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I am controlling the speed of a single phase, 120vac, centrifugal blower with a particle photon microcontroller, optocoupler, triac, and snubber circuit. I'm currently using phase control, but intend to try integral cycle/burst fire control next.

I am able to control the speed, and am measuring the output with a hot wire anemometer. Full on, the fan is blowing 28 cfm. I can barely reduce this down to 27, and then there is this large jump at the next microcontroller output level down to 12 cfm, from which I can step it accurately down 1 cfm at a time to 0. This meets my purposes, as I need around 27, 10, 5, 3, and 1 cfm at different times in my project.

However, the output level resulting in 12 cfm will, if left running for 5 minutes, eventually speed the fan up to the higher step of 27 cfm.

What is happening? Why is there this big step from 12 to 27, and why if slowed down to the lower step would the fan eventually ramp up to the higher step when run long enough?

I'm currently running a temperature test to make sure I'm not overheating the fan motor with speed control, but I don't have full results in yet.

My second question is about phase control vs. integral cycle control. I've seen competing information on both being better for motor speed control. Any advice on which will give better results?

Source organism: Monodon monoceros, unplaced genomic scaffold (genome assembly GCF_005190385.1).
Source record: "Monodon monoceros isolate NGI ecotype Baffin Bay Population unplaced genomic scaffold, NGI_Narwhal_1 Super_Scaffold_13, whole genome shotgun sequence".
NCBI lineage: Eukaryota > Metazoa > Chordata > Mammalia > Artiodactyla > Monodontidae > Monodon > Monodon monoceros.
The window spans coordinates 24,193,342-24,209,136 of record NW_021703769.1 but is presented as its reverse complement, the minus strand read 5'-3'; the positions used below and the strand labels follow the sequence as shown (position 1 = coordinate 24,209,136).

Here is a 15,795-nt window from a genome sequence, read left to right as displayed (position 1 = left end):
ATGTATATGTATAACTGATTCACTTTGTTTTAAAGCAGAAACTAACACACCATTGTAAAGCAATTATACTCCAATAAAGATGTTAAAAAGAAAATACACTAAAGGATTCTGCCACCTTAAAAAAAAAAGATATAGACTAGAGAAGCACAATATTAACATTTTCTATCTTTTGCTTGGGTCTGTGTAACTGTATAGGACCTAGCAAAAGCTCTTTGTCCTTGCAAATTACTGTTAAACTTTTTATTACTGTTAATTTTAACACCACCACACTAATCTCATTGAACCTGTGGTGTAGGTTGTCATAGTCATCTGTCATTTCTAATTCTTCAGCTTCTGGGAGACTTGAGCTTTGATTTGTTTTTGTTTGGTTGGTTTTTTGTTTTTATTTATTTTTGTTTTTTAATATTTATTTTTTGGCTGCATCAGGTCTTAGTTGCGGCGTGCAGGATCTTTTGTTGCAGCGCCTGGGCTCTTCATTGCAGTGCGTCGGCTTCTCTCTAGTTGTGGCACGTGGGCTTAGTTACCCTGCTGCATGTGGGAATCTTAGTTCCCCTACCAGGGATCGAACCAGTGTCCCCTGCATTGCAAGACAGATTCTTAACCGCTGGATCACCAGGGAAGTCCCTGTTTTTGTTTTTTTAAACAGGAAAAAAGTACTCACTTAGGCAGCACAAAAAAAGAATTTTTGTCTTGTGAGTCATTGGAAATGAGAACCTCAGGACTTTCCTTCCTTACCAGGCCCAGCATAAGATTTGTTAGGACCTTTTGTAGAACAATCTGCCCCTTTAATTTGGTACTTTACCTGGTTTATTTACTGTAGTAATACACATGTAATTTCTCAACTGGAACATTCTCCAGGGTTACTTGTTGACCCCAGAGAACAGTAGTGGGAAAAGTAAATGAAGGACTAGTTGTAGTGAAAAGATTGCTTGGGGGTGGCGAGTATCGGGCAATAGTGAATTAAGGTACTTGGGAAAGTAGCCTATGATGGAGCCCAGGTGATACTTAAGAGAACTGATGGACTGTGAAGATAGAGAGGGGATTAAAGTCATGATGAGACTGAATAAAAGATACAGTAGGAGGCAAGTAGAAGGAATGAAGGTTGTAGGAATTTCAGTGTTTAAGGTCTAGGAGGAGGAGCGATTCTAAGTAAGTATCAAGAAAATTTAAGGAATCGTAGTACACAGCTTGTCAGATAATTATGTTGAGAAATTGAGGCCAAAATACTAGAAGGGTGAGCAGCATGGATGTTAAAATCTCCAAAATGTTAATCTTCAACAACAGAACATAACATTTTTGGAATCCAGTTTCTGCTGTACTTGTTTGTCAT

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  • \$\begingroup\$ Measure the voltage across the blower during the different conditions. \$\endgroup\$ – winny Jan 27 '17 at 17:40
  • \$\begingroup\$ sounds like a sensor measure problem out of range when fan at full speed. Post schema for better answers. \$\endgroup\$ – Tony Stewart Sunnyskyguy EE75 Jan 27 '17 at 18:09
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There are many different types of single phase motors, the majority of which cannot be used in variable speed applications, no matter how you accomplish it. Of the few that can have their speed varied, only one type, Shaded Pole motors, can do so with simple voltage reduction without consequences.

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  • \$\begingroup\$ I have a shaded pole motor. Why would this step occur with a shaded pole motor? \$\endgroup\$ – Topher Jan 27 '17 at 22:54
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    \$\begingroup\$ With voltage control, you are not really directly controlling speed, you are reducing torque, which at a given load RESULTS in a speed drop. But with a SP motor on a fan, if the air density changes, the load drops on the motor, so it speeds up given the same voltage. So I'd guess that after a few minutes, your air temperature rises and the fan doesn't have to work as hard, so the speed increases. \$\endgroup\$ – JRaef Jan 28 '17 at 5:14
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    \$\begingroup\$ Thanks @J. Raefield! I've gathered temperatures, and what you're saying matches up. Once the fan motor gets to ~110F, the motor begins to consistently ramp up to a higher speed. \$\endgroup\$ – Topher Jan 31 '17 at 15:09

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